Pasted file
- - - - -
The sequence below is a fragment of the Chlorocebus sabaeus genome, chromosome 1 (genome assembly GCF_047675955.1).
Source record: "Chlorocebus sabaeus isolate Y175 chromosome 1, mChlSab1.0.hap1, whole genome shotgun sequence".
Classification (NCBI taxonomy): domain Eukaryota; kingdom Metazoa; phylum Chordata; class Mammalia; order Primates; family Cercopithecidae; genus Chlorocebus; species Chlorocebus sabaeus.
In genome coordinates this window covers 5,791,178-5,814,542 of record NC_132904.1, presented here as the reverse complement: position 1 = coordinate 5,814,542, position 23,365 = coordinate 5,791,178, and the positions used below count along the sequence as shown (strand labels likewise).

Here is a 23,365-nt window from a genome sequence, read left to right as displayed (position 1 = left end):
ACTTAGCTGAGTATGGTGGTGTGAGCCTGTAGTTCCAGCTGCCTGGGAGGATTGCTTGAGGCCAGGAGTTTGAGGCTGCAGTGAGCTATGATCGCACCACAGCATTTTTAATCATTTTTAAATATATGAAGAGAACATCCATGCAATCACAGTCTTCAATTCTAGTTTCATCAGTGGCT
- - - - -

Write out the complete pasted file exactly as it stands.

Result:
The sequence below is a fragment of the Chlorocebus sabaeus genome, chromosome 1 (genome assembly GCF_047675955.1).
Source record: "Chlorocebus sabaeus isolate Y175 chromosome 1, mChlSab1.0.hap1, whole genome shotgun sequence".
Classification (NCBI taxonomy): domain Eukaryota; kingdom Metazoa; phylum Chordata; class Mammalia; order Primates; family Cercopithecidae; genus Chlorocebus; species Chlorocebus sabaeus.
In genome coordinates this window covers 5,791,178-5,814,542 of record NC_132904.1, presented here as the reverse complement: position 1 = coordinate 5,814,542, position 23,365 = coordinate 5,791,178, and the positions used below count along the sequence as shown (strand labels likewise).

Here is a 23,365-nt window from a genome sequence, read left to right as displayed (position 1 = left end):
ACTTAGCTGAGTATGGTGGTGTGAGCCTGTAGTTCCAGCTGCCTGGGAGGATTGCTTGAGGCCAGGAGTTTGAGGCTGCAGTGAGCTATGATCGCACCACAGCATTTTTAATCATTTTTAAATATATGAAGAGAACATCCATGCAATCACAGTCTTCAATTCTAGTTTCATCAGTGGCT